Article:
In this part of Britain, this is perhaps the driest Spring and early summer in living memory. Normally freely flowing streams have already been reduced to a small trickle, and I even saw a blackbird this morning in the Vicarage garden trying to drink from a slowly dripping outside tap. But I'm not going to complain about the weather - another three or four months of sun and heat would suit me just fine - but soon farmers and gardeners (not to mention the water companies) will be crying out for rain.
Drought conditions undoubtedly also prevail spiritually, pastorally, and ecclesially, as many of us are living hand to mouth, day by day, orphaned, not knowing what the future may hold, or whether the hopes we have entertained are realistic. The first of the psalms at morning prayer today contained a cri de coeur with which many of us can identify:
Make me hear rejoicing and gladness,In the province of Wales, despite the controversies over the border about the recent proposals of the Archbishops of Canterbury and York, it is praeternaturally quiet - rien! I'm sure a great deal of soul-searching is going on and survival strategies are being dreamt up, but I am more sceptical than ever about whether even what the Bishop of Ebbsfleet has referred to as the "Non-Juring option" will be the remotest of possibilities in Wales for those who wish to stay on and cling to the vestiges of catholicity.
that the bones you have crushed may revive.
From my sins turn away your face
and blot out all my guilt.........
In your goodness show favour to Sion:
rebuild the walls of Jerusalem.
Then you will be pleased with lawful sacrifice,
holocausts offered on your altar.
I used to admire (or at least understand emotionally) those who repeated John Keble's famous comment (of course, ecclesiologically questionable then) that even "if the Church of England were to fail altogether yet it would be found in my parish," or to the traditional SSC war cry first uttered by Fr Mackoncohie of "no desertion, no surrender!"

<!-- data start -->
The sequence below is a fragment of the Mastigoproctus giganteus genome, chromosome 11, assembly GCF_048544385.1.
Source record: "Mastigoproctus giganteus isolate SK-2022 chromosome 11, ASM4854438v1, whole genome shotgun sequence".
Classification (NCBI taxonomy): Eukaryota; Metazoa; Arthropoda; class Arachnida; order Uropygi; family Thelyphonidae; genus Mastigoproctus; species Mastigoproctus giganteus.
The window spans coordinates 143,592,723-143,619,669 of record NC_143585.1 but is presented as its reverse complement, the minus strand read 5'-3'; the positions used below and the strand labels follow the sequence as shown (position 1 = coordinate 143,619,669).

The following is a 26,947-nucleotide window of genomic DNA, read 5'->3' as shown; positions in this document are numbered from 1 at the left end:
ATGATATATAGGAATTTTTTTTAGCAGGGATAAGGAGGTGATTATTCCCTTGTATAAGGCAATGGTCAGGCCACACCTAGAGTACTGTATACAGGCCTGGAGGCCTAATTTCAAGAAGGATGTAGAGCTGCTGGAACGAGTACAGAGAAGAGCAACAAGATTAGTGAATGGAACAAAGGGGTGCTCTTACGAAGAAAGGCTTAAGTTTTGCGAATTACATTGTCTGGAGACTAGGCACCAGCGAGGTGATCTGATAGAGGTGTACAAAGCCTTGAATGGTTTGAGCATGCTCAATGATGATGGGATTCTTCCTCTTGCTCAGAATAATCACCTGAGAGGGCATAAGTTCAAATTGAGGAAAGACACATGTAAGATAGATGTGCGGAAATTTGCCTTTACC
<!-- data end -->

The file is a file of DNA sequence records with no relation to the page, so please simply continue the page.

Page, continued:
In my view, for what it's worth, neither sentiment is now at all tenable in a situation like ours in the Church in Wales with no prospect of any form of alternative or additional episcopal oversight being granted to "traditionalists" ('catholic' is a description which will be less and less easy to employ as time goes on), a centralising ecclesiastical bureaucracy intent on removing more and more authority from the parishes and transferring them to deaneries and dioceses, and an increasingly mobile, theologically starved and secularised laity who largely fail to understand the wider issues at stake. "That's terrible - so you may have to do something else for a living, then," is usually the sympathetic but largely accepting response to this end game we are now playing. And of course they are right. The writing is on the wall plainly for all to see; only some of us - and I include myself in this - are almost too afraid to look up and read it.
It is dry and very quiet here and, to mix my metaphors completely and absolutely (I'm good at that,) perhaps this is "the deep breath before the plunge," or the brief moment of stillness and equilibrium before the ship finally goes down. I don't think it's sensible to try to bargain over the conditions for getting into the lifeboat.
Thou art indeed just, Lord, if I contend
With thee; but, sir, so what I plead is just.
Why do sinners' ways prosper? and why must
Disappointment all I endeavour end?
Wert thou my enemy, O thou my friend,
How wouldst thou worse, I wonder, than thou dost
Defeat, thwart me? Oh, the sots and thralls of lust
Do in spare hours more thrive than I that spend,
Sir, life upon thy cause. See, banks and brakes
Now, leavèd how thick! lacèd they are again
With fretty chervil, look, and fresh wind shakes
Them; birds build--but not I build; no, but strain,
Time's eunuch, and not breed one work that wakes.
Mine, O thou lord of life, send my roots rain.
Gerard Manley Hopkins